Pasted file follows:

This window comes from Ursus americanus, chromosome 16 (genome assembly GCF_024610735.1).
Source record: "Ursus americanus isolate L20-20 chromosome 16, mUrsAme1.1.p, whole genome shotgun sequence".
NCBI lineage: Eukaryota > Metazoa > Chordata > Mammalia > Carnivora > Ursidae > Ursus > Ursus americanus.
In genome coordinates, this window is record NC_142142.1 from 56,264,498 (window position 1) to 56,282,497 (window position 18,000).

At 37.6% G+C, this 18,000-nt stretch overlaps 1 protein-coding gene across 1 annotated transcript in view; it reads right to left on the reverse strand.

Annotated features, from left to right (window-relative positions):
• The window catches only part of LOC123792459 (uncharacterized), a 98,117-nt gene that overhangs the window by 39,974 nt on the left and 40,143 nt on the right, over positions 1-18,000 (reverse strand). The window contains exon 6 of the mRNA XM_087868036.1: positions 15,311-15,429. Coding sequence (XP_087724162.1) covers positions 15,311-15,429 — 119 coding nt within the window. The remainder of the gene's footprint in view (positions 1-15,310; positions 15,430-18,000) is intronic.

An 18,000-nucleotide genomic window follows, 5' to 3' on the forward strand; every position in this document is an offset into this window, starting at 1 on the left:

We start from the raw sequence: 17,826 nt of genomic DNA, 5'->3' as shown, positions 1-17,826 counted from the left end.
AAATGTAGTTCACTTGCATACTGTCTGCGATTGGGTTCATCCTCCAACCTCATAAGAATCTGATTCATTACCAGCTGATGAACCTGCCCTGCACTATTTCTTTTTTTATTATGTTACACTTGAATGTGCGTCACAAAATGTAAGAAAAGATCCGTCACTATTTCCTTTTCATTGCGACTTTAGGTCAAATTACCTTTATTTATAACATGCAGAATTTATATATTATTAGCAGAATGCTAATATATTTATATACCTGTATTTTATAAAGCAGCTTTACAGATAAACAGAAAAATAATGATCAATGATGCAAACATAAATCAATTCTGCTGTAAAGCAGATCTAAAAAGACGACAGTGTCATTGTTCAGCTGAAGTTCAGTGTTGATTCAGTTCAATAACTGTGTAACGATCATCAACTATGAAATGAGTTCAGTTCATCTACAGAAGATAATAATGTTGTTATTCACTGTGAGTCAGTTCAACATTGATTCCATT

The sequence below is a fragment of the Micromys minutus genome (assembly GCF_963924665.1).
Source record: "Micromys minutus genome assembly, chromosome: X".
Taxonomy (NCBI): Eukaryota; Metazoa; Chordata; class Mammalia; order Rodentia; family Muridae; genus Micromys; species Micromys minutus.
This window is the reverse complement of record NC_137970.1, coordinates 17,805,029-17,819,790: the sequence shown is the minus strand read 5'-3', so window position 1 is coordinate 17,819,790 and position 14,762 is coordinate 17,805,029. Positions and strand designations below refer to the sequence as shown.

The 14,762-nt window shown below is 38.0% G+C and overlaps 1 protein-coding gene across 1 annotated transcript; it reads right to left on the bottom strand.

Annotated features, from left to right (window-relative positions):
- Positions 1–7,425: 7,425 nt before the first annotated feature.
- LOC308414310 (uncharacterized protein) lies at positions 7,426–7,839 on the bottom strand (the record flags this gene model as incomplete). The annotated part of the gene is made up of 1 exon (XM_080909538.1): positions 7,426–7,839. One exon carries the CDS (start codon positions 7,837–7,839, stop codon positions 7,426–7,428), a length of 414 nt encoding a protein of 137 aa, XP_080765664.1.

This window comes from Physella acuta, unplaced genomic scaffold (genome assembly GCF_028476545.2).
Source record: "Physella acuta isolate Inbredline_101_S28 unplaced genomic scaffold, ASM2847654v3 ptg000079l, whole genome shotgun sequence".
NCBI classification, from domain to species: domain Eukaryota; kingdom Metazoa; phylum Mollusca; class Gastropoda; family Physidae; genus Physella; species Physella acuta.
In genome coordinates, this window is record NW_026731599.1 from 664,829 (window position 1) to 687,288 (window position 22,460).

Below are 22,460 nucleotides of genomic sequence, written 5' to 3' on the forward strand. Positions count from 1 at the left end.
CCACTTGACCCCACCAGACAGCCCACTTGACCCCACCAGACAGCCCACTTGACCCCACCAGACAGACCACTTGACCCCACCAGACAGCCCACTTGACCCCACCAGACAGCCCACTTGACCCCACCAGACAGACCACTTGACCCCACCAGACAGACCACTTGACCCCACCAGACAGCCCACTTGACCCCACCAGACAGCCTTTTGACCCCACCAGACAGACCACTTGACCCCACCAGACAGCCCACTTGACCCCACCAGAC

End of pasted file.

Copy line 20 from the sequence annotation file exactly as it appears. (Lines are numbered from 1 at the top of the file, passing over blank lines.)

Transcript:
Source record: "Physella acuta isolate Inbredline_101_S28 unplaced genomic scaffold, ASM2847654v3 ptg000079l, whole genome shotgun sequence".